Another thing that I’ve learnt about my bike was when I had a puncture. Taking the tyre off the wheel was a big struggle. Replacing an inner tube may seem easy on this video from Halfords but my bike has different types of tyres and the wheel is quite narrow. I had to find my own way of taking the tyre off the wheel as following that video definitely didn’t work! I figured it out at the end but it’s not an easy job. I also learnt to be extra careful when putting the tyre back on as you can damage the inner tube with the lever if you are not careful (it happened to me once!).
What I’ve learnt about my bike: While disc brakes are cool they are not practical when you have to replace the inner tube. Changing an inner tube is not easy on my bike due to the type of tyres and the wheel type.
If you are going to be cycling to work every single day you have to be prepared. Always carry a spare inner tube with you with all the necessary tools, including a mini pump.
It’s funny but in the beginning I didn’t carry a spare inner tube with me. Luckily, I didn’t get a puncture at that time! But you have to accept it, punctures do happen so be prepared and always carry all the necessary tools.
It’s very useful to carry tweezers with you as thorns and sharp objects can be difficult to pull out without them.
Carry the tools with you also if you don’t know how to replace an inner tube, somebody could still help you if it happens to you. However, it’s still good to know what to do when you have a puncture. Here is a video showing you how to do it:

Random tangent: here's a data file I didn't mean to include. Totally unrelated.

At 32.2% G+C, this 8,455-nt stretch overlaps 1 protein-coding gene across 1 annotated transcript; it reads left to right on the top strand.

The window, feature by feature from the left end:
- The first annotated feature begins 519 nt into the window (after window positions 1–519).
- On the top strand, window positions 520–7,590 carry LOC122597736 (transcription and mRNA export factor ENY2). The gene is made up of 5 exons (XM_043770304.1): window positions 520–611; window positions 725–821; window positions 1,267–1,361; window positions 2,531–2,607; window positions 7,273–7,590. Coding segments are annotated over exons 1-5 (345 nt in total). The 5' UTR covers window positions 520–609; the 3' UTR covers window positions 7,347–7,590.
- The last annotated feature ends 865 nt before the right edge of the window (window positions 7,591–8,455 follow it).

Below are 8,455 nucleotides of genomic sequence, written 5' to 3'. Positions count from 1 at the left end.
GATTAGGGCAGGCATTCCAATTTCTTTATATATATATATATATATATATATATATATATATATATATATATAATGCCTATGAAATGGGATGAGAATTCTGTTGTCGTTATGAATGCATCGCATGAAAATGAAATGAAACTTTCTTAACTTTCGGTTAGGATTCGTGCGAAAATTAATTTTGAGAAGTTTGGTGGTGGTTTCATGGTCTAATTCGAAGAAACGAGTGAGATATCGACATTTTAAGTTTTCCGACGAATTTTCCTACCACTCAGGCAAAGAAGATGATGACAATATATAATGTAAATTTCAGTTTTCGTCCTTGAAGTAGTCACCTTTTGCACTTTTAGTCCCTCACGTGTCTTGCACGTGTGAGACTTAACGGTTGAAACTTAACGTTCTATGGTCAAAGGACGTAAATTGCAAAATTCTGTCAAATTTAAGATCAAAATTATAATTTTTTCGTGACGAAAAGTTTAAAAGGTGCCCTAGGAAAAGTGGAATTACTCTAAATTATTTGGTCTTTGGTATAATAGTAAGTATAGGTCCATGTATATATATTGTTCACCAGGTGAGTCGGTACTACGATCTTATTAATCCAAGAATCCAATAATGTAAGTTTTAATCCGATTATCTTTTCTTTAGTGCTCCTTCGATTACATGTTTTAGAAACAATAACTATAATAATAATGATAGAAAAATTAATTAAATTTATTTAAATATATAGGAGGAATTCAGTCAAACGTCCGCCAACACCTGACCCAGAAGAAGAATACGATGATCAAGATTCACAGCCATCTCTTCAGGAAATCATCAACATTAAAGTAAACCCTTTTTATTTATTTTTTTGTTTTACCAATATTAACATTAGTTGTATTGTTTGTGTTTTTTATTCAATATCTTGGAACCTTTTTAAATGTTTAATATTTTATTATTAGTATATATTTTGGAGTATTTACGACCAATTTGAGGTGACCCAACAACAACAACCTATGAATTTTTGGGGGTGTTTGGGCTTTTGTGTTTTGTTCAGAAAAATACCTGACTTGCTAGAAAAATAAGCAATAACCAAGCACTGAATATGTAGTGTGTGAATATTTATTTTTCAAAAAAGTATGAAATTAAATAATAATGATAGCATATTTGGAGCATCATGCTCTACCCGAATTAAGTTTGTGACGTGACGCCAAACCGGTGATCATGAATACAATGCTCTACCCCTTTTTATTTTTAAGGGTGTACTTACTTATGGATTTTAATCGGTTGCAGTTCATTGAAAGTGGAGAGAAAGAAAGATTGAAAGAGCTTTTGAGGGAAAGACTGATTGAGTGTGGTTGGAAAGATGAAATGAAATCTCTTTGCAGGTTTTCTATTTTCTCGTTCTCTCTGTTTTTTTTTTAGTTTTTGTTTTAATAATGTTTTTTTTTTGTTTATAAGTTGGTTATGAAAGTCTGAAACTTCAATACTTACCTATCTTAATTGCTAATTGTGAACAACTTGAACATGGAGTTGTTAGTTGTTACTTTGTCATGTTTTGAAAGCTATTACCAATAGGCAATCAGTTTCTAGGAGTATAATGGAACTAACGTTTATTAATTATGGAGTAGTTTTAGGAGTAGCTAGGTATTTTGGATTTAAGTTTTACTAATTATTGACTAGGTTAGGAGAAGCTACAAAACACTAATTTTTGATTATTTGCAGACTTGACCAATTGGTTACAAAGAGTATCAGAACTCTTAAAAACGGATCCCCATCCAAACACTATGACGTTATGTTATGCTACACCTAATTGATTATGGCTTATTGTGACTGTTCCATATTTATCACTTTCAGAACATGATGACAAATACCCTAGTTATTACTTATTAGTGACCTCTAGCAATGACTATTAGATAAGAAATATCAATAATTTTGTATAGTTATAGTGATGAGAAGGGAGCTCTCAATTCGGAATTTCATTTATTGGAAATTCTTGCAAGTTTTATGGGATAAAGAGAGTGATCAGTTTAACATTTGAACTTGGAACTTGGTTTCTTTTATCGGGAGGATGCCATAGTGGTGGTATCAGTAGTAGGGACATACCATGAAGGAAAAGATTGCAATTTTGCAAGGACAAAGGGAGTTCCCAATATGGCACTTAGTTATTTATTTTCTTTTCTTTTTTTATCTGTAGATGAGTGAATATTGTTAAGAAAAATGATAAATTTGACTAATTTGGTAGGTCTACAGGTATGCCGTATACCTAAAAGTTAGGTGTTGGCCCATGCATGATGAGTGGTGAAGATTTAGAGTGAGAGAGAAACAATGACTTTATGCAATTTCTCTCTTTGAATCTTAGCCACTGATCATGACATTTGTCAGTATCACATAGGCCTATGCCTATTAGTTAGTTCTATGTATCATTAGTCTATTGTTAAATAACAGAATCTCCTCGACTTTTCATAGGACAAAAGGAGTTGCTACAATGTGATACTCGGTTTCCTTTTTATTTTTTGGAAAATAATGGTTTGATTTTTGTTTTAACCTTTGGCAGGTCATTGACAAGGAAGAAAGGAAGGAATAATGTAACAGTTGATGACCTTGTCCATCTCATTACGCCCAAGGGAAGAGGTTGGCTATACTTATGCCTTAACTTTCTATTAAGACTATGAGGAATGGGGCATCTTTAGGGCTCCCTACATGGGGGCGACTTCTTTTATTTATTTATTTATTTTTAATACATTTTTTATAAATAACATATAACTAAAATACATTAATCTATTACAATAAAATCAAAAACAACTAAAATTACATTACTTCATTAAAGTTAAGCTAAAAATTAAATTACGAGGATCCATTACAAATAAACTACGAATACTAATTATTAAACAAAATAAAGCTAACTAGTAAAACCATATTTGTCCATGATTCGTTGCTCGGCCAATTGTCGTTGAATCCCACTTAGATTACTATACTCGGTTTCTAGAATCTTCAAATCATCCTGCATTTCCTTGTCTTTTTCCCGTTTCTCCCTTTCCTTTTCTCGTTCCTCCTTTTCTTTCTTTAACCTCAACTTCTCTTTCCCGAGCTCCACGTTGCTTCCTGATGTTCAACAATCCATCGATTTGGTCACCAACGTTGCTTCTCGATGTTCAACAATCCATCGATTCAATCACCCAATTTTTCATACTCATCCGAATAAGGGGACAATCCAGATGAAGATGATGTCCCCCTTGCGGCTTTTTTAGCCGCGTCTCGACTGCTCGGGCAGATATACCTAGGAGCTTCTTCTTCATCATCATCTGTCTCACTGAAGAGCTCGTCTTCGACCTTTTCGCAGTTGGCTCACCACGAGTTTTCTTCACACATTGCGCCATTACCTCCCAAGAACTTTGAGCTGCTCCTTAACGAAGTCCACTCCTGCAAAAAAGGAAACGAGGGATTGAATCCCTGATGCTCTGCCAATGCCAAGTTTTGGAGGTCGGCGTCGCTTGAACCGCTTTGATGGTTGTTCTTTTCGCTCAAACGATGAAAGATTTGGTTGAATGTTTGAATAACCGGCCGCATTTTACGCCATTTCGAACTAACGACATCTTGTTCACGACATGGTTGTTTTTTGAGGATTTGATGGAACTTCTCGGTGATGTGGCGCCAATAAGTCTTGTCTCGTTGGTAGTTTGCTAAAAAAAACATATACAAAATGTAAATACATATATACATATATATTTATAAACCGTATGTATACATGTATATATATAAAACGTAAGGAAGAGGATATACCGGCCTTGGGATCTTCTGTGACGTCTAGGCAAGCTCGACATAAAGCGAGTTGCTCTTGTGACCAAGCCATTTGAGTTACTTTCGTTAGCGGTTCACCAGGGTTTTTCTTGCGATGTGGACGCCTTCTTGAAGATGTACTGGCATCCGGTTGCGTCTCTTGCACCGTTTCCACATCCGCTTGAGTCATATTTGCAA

Another thing to keep in mind is rain. Rain is pretty common in the UK so always carry some waterproof clothing with you.
What I’ve learnt about cycling essentials: Never leave a house without a spare inner tube, essential tools, a mini pump and some waterproof clothing.
Traffic and cars
Cycling on British roads is definitely not easy. Lots of drivers go very fast and have little tolerance for cyclists. Many times they overtake you with not much distance to spare between you and the car. It’s definitely not pleasant and quite scary. For this reason I always look for ways to avoid really busy roads and try and create cycling routes which would minimise the risk for me. So before I started cycling to work I tested the route at the weekend and found the safest option for me. I recommend you do the same.
Unfortunately, no matter how safe your route may seem, you still have to cross the roundabouts and roads. I learnt that most of the drivers don’t indicate so you don’t know where they are going. If you are not sure whether they are going your way, don’t risk it and just wait. It’s really frustrating that drivers don’t indicate but not much you can do about it. Just be extra careful, always wait when in doubt and look at the direction of their wheels to help you decide.
What I’ve learnt about cars: Drivers don’t indicate and for that reason you have to be extra careful when crossing the road or a roundabout. Don’t risk it if you are not sure of their direction. It’s better to wait than be sorry.
So there you have it, some of the things that I’ve learnt when cycling to work. I hope you find my lessons and tips useful. Would you cycle to your work?